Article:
Each year, we share our 10 most-read stories. Not surprisingly, many of this year’s Top 10 focused on student engagement and online or hybrid learning strategies related to pandemic teaching. This year’s 8th most-read story focuses on the unanticipated benefits COVID had on learning.
As millions more Americans are vaccinated against COVID-19 every day, many are now wondering what society will look like in a post-COVID world. While the virus may stay with us in some form, many things will go back to normal. However, it’s less certain which of the adaptations we’ve collectively made over the previous year will fade along with the virus, and which might represent a “new normal” that we’ll take with us into the future. The American educational system, having seen dramatic impacts to educators, parents, and students as a result of the virus, is no different.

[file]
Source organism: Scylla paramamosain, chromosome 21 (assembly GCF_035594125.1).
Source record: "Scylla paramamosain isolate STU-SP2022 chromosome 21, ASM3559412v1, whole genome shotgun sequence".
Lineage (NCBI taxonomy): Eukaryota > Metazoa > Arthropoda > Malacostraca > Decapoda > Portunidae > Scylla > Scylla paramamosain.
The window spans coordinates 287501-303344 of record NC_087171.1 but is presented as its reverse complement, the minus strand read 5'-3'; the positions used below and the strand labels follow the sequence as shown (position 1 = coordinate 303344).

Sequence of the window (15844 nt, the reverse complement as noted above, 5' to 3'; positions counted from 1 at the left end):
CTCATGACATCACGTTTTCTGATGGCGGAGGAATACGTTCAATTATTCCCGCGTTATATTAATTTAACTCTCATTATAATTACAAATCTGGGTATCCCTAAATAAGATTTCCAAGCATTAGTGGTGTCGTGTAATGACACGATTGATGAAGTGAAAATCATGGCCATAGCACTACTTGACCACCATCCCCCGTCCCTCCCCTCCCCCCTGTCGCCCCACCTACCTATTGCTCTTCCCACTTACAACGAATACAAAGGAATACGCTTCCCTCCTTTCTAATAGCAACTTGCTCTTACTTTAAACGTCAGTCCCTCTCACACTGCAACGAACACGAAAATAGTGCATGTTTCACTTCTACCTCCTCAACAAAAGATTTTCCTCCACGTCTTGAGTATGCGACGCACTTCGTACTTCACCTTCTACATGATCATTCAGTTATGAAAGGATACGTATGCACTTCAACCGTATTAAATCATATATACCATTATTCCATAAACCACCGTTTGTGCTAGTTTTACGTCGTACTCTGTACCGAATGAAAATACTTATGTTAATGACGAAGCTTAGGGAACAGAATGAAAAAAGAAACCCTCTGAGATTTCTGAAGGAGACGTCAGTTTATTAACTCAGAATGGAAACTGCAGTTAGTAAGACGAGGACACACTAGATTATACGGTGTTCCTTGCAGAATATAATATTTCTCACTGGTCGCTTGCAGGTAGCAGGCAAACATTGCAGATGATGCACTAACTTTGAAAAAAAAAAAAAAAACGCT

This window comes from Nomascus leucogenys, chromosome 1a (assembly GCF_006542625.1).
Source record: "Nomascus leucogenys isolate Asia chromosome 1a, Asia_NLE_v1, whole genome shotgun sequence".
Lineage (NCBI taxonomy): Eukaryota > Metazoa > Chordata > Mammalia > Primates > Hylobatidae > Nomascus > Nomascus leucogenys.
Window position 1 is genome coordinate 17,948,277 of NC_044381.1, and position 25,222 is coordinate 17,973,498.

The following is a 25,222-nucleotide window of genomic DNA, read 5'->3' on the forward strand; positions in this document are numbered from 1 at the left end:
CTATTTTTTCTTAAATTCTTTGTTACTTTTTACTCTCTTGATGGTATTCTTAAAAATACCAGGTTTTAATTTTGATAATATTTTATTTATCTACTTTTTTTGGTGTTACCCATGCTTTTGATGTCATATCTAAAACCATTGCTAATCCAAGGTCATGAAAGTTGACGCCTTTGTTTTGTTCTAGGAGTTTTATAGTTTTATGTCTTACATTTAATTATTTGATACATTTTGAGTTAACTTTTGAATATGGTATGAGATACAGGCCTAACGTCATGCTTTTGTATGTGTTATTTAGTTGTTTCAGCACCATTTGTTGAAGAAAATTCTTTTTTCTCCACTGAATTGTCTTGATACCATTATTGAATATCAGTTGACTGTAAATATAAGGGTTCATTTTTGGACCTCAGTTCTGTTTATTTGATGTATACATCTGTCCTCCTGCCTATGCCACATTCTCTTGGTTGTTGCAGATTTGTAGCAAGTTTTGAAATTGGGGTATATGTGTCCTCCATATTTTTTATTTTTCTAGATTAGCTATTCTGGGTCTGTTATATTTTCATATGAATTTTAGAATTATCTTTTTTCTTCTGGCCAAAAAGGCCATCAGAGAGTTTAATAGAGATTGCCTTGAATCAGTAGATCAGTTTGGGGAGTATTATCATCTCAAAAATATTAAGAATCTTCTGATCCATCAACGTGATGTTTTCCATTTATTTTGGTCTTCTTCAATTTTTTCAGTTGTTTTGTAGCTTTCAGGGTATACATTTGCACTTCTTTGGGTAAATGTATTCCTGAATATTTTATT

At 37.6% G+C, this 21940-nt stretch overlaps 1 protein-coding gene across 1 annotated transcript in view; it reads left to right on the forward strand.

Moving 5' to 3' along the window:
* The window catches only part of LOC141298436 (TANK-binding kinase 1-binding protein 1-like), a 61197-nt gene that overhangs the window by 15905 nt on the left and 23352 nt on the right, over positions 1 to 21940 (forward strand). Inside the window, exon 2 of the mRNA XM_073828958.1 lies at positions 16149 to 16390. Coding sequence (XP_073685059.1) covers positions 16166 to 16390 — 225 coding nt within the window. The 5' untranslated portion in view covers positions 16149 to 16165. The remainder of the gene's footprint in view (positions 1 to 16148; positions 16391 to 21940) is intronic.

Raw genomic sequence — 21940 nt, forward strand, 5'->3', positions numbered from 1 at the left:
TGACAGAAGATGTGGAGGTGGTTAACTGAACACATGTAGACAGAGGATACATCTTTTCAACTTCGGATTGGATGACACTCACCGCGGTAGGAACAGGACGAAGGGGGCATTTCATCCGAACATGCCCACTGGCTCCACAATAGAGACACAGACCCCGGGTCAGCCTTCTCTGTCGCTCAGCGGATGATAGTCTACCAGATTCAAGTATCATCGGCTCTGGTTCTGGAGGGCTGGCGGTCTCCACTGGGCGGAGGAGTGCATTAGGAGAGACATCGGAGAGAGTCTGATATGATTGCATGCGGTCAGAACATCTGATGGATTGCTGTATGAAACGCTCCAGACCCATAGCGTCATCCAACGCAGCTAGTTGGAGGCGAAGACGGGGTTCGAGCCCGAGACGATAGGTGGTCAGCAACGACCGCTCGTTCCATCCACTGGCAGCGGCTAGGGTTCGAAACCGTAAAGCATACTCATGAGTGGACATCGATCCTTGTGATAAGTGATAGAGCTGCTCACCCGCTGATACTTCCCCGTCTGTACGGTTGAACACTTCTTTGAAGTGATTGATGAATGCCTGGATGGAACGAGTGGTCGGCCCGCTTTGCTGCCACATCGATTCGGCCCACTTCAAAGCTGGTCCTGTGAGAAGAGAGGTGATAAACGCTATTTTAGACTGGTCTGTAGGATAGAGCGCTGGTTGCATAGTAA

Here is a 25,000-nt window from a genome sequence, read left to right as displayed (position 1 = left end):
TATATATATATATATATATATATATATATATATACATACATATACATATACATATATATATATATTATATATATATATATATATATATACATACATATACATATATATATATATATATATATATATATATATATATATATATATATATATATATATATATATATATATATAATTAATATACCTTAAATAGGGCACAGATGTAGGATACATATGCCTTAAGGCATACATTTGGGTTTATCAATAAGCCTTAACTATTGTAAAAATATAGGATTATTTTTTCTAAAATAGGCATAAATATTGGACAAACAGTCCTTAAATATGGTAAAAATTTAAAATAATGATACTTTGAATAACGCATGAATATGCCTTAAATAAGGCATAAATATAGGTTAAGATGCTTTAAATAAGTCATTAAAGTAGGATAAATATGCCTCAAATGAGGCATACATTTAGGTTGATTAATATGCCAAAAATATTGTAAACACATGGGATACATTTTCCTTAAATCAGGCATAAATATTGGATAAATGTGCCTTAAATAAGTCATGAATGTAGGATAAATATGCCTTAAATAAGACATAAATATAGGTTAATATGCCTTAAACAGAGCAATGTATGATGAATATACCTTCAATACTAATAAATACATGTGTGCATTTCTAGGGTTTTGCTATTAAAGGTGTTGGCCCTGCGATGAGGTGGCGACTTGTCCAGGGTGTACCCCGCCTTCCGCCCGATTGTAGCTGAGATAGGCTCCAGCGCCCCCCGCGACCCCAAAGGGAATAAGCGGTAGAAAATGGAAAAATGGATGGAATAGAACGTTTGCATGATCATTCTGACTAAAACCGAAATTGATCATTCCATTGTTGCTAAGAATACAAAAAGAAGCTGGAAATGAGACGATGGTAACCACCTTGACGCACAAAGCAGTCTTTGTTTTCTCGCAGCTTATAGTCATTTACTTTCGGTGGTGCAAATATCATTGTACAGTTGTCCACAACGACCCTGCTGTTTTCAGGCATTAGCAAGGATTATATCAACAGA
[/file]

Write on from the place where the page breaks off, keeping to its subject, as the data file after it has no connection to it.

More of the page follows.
COVID-19 has represented a tremendous hardship for millions of Americans. However, that doesn’t mean that some good won’t come out of it, particularly as it relates to our students’ education. Over the past year, my organization, the Foundation for Teaching Economics (FTE), has reacted, experimented, and adapted to the realities of education in the time of COVID-19, in order to fulfill our mission of providing economics classes and curriculum to high school teachers and students.
Our experience points to three positive trends COVID-19 has set in motion within the American education system: educators will become more receptive to innovation, students will be able to access learning opportunities with fewer barriers than before, and educators will have more online tools to connect with their students.
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